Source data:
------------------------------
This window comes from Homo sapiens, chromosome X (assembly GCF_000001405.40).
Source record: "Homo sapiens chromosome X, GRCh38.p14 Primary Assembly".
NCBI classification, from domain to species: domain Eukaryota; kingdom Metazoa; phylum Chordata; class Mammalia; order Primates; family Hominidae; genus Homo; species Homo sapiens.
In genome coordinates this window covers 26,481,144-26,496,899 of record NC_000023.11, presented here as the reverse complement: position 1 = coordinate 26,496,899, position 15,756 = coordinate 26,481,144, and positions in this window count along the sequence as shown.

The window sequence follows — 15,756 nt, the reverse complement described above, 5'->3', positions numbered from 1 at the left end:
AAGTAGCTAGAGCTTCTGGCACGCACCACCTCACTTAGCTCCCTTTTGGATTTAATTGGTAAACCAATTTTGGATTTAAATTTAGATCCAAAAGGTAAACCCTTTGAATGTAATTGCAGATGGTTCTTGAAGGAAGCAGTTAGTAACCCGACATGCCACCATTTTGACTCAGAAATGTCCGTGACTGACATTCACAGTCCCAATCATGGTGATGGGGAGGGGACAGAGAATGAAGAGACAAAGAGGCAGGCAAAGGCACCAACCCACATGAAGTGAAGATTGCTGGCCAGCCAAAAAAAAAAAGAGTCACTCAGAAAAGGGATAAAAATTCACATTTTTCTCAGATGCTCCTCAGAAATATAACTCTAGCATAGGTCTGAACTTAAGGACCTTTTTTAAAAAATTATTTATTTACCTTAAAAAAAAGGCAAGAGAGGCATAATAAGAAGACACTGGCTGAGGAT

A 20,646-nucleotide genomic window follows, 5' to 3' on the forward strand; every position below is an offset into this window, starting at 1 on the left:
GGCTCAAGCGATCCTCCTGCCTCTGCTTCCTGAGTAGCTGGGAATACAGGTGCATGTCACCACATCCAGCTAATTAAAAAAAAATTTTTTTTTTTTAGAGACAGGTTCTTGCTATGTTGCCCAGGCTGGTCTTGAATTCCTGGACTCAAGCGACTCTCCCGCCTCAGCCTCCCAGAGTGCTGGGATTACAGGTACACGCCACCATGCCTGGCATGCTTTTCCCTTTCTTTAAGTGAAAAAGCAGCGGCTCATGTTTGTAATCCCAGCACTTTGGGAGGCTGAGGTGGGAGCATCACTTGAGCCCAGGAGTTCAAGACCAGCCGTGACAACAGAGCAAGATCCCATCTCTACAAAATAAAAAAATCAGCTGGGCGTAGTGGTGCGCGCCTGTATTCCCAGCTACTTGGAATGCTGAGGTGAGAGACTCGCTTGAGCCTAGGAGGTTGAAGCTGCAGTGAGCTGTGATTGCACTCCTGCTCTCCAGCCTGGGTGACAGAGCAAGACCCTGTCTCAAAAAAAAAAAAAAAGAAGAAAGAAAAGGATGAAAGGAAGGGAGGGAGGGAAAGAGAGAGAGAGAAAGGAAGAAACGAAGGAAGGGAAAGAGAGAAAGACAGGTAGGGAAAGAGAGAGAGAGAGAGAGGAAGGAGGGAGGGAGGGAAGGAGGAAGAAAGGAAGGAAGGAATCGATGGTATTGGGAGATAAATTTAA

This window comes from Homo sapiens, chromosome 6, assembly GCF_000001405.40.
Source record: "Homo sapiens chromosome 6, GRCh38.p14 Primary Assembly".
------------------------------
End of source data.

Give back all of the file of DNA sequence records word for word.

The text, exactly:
This window comes from Homo sapiens, chromosome X (assembly GCF_000001405.40).
Source record: "Homo sapiens chromosome X, GRCh38.p14 Primary Assembly".
NCBI classification, from domain to species: domain Eukaryota; kingdom Metazoa; phylum Chordata; class Mammalia; order Primates; family Hominidae; genus Homo; species Homo sapiens.
In genome coordinates this window covers 26,481,144-26,496,899 of record NC_000023.11, presented here as the reverse complement: position 1 = coordinate 26,496,899, position 15,756 = coordinate 26,481,144, and positions in this window count along the sequence as shown.

The window sequence follows — 15,756 nt, the reverse complement described above, 5'->3', positions numbered from 1 at the left end:
AAGTAGCTAGAGCTTCTGGCACGCACCACCTCACTTAGCTCCCTTTTGGATTTAATTGGTAAACCAATTTTGGATTTAAATTTAGATCCAAAAGGTAAACCCTTTGAATGTAATTGCAGATGGTTCTTGAAGGAAGCAGTTAGTAACCCGACATGCCACCATTTTGACTCAGAAATGTCCGTGACTGACATTCACAGTCCCAATCATGGTGATGGGGAGGGGACAGAGAATGAAGAGACAAAGAGGCAGGCAAAGGCACCAACCCACATGAAGTGAAGATTGCTGGCCAGCCAAAAAAAAAAAGAGTCACTCAGAAAAGGGATAAAAATTCACATTTTTCTCAGATGCTCCTCAGAAATATAACTCTAGCATAGGTCTGAACTTAAGGACCTTTTTTAAAAAATTATTTATTTACCTTAAAAAAAAGGCAAGAGAGGCATAATAAGAAGACACTGGCTGAGGAT

A 20,646-nucleotide genomic window follows, 5' to 3' on the forward strand; every position below is an offset into this window, starting at 1 on the left:
GGCTCAAGCGATCCTCCTGCCTCTGCTTCCTGAGTAGCTGGGAATACAGGTGCATGTCACCACATCCAGCTAATTAAAAAAAAATTTTTTTTTTTTAGAGACAGGTTCTTGCTATGTTGCCCAGGCTGGTCTTGAATTCCTGGACTCAAGCGACTCTCCCGCCTCAGCCTCCCAGAGTGCTGGGATTACAGGTACACGCCACCATGCCTGGCATGCTTTTCCCTTTCTTTAAGTGAAAAAGCAGCGGCTCATGTTTGTAATCCCAGCACTTTGGGAGGCTGAGGTGGGAGCATCACTTGAGCCCAGGAGTTCAAGACCAGCCGTGACAACAGAGCAAGATCCCATCTCTACAAAATAAAAAAATCAGCTGGGCGTAGTGGTGCGCGCCTGTATTCCCAGCTACTTGGAATGCTGAGGTGAGAGACTCGCTTGAGCCTAGGAGGTTGAAGCTGCAGTGAGCTGTGATTGCACTCCTGCTCTCCAGCCTGGGTGACAGAGCAAGACCCTGTCTCAAAAAAAAAAAAAAAGAAGAAAGAAAAGGATGAAAGGAAGGGAGGGAGGGAAAGAGAGAGAGAGAAAGGAAGAAACGAAGGAAGGGAAAGAGAGAAAGACAGGTAGGGAAAGAGAGAGAGAGAGAGAGGAAGGAGGGAGGGAGGGAAGGAGGAAGAAAGGAAGGAAGGAATCGATGGTATTGGGAGATAAATTTAA

This window comes from Homo sapiens, chromosome 6, assembly GCF_000001405.40.
Source record: "Homo sapiens chromosome 6, GRCh38.p14 Primary Assembly".